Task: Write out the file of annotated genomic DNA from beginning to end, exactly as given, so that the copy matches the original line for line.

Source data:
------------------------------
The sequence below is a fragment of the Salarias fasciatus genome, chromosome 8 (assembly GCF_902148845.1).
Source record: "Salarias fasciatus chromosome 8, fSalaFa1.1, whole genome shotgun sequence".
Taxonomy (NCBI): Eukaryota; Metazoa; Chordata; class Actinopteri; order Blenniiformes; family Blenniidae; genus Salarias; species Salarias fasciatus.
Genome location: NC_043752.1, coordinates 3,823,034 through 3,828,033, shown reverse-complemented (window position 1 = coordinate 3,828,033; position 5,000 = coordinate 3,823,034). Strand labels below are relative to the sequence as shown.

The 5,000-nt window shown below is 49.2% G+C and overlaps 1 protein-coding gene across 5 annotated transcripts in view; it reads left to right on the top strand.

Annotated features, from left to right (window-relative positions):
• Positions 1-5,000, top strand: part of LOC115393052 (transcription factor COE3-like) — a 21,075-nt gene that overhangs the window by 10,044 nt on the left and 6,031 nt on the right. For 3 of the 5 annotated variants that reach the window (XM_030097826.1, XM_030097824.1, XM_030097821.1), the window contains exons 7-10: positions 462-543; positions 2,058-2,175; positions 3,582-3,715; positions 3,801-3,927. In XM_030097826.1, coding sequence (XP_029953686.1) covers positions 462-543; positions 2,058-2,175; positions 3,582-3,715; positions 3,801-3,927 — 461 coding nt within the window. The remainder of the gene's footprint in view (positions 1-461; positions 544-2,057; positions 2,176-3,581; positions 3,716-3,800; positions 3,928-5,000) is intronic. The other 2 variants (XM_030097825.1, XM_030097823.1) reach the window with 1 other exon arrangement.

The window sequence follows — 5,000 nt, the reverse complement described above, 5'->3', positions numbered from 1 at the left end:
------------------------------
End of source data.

The sequence below is a fragment of the Salarias fasciatus genome, chromosome 8 (assembly GCF_902148845.1).
Source record: "Salarias fasciatus chromosome 8, fSalaFa1.1, whole genome shotgun sequence".
Taxonomy (NCBI): Eukaryota; Metazoa; Chordata; class Actinopteri; order Blenniiformes; family Blenniidae; genus Salarias; species Salarias fasciatus.
Genome location: NC_043752.1, coordinates 3,823,034 through 3,828,033, shown reverse-complemented (window position 1 = coordinate 3,828,033; position 5,000 = coordinate 3,823,034). Strand labels below are relative to the sequence as shown.

The 5,000-nt window shown below is 49.2% G+C and overlaps 1 protein-coding gene across 5 annotated transcripts in view; it reads left to right on the top strand.

Annotated features, from left to right (window-relative positions):
• Positions 1-5,000, top strand: part of LOC115393052 (transcription factor COE3-like) — a 21,075-nt gene that overhangs the window by 10,044 nt on the left and 6,031 nt on the right. For 3 of the 5 annotated variants that reach the window (XM_030097826.1, XM_030097824.1, XM_030097821.1), the window contains exons 7-10: positions 462-543; positions 2,058-2,175; positions 3,582-3,715; positions 3,801-3,927. In XM_030097826.1, coding sequence (XP_029953686.1) covers positions 462-543; positions 2,058-2,175; positions 3,582-3,715; positions 3,801-3,927 — 461 coding nt within the window. The remainder of the gene's footprint in view (positions 1-461; positions 544-2,057; positions 2,176-3,581; positions 3,716-3,800; positions 3,928-5,000) is intronic. The other 2 variants (XM_030097825.1, XM_030097823.1) reach the window with 1 other exon arrangement.

The window sequence follows — 5,000 nt, the reverse complement described above, 5'->3', positions numbered from 1 at the left end: